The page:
American biotech innovator Illumina can’t seem to escape from its antitrust woes. It is already embattled in the United States concerning its proposed purchase of Grail, a developer and manufacturer of cancer-related blood tests. Now, it faces a similar probe from the European Commission (EC.)

Grail’s groundbreaking cancer screening diagnostic Galleri finds itself the target of a controversial buyout by Illumina, previously its parent firm.

Preliminary investigation regarding Illumina’s $8 billion proposal commenced in April, but EC officials now demand a secondary inquiry. Officials expressed numerous concerns that the company’s deal with Grail could put competitors at a serious disadvantage with regard to research and development.

The EC’s issues with Illumina echo those of the US Federal Trade Commission (FTC.) The FTC claimed that allowing Illumina to push through with the deal could very well put the company in a position to keep new sequencing technologies for cancer testing out of its competitors’ reach.

However, the FTC has not imposed any regulatory sanctions against the biotech firm, stating that its decision will be guided by that of its counterparts in Europe.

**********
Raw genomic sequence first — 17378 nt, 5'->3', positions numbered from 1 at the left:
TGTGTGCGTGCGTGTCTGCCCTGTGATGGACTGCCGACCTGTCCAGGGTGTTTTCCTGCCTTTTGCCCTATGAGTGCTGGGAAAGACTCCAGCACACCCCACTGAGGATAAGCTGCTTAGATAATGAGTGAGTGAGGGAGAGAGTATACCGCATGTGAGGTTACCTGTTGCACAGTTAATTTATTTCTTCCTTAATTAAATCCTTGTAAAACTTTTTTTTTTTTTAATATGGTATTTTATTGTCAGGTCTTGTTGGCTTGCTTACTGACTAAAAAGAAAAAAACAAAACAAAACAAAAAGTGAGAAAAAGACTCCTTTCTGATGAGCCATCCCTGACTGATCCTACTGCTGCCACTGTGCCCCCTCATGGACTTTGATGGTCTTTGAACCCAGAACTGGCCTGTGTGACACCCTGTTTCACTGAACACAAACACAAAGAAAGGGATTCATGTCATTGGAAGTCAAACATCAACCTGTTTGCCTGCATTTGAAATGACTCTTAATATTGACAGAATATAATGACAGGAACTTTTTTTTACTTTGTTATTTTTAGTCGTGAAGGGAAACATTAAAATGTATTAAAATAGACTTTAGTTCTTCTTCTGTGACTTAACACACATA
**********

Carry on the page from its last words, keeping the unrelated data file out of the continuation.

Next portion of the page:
Contesting EC Claims

Illumina is not giving up without a fight, though. The company has decried the EC’s call for an investigation, saying that the move is an unprecedented one. This is the first time that the European Union will apply its merger laws to American companies. Furthermore, legal representatives for Illumina claim that the EC has no jurisdiction in the matter as Grail currently does not do transactions within the European Economic Area (EEA.)

For his part, Illumina CEO Francis de Souza is worried that the investigation will slow down the introduction of Grail solutions into the European market. This, in turn, would lead to “unnecessary loss of life.” De Souza went on to say that allowing the deal to push through will ensure the more immediate availability of their testing solutions both into the EEA and throughout the rest of the world.

Illumina first launched Grail in 2016. It began by rolling out its Galleri multicancer diagnostic, a blood screening tool for DNA that traces back to specific tumors. The company anticipates that its diagnostic will aid 50 million people even before its pursuit of full FDA approval in 2023.

Nevertheless, the EC will put the Illumina-Grail deal under a great deal of scrutiny to ensure that there are no violations of its existing policies regarding corporate and industrial monopolies.

According to Margarethe Vestager, executive vice-president for competition policy for the EC, it is vital to preserving market conditions that will make new-generation cancer detection technologies affordable and accessible for patients throughout the region.

For now, however, EC officials have 90 days in which to decide whether or not the Illumina-Grail deal will be allowed to push through. The final report, which will include finding from the second investigation, is due on November 29th.